Friends who want the best for you are your biggest cheerleaders. You can feel their love. They do nice things for you, and support you in your goals whatever they may be. The hold your hair when you throw up from drinking too much, and are the first to read your blog posts. They ask how your family are doing, and listen.

Friends who don’t want the best for you are the ones that explain why you won’t achieve your goals. They try to make you look bad in front of a group and disguise it as banter. They get a little bit giddy when you do something wrong or receive bad news.

It’s important once in a while to look at who you’re spending most of your time with. People who empower you to be the best and most fulfilled as you can be? Or those that are secretly hoping you screw up so that they feel a bit better about their own inadequacies?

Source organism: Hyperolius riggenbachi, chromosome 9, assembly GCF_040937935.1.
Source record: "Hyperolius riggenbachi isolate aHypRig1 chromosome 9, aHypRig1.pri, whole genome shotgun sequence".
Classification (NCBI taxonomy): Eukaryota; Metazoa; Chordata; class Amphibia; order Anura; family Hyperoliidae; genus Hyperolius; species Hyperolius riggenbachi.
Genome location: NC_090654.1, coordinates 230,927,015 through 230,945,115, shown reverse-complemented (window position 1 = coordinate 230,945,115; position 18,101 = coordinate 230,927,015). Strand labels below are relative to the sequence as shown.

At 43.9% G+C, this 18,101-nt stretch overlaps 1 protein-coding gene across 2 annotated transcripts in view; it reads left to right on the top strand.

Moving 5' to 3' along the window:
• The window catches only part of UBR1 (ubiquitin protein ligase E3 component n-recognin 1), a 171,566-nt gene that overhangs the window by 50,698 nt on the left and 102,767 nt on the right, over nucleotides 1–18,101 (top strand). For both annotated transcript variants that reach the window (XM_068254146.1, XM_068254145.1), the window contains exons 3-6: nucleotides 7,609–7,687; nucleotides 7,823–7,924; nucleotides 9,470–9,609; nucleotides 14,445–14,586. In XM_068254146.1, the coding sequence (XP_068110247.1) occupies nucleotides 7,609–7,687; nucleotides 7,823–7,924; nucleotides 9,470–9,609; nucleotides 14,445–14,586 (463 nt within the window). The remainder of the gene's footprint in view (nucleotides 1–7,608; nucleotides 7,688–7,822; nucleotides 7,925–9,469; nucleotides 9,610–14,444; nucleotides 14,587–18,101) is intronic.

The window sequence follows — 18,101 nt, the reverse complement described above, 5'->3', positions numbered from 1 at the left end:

Imagine if you were only friends with those people who wanted the best for you. There would be no-one holding you back, inhibiting you. In fact, everyone would be encouraging you, rooting for you with authenticity. They win if you win.

Peterson invites us to consider: If you have a friend that you would not recommend to your sister or your parents or your son, why would you have such a friend for yourself?

This post is for those in my life that want the best for me. I hope you know that I also want the best for you too.

Make friends with people who want the best for you.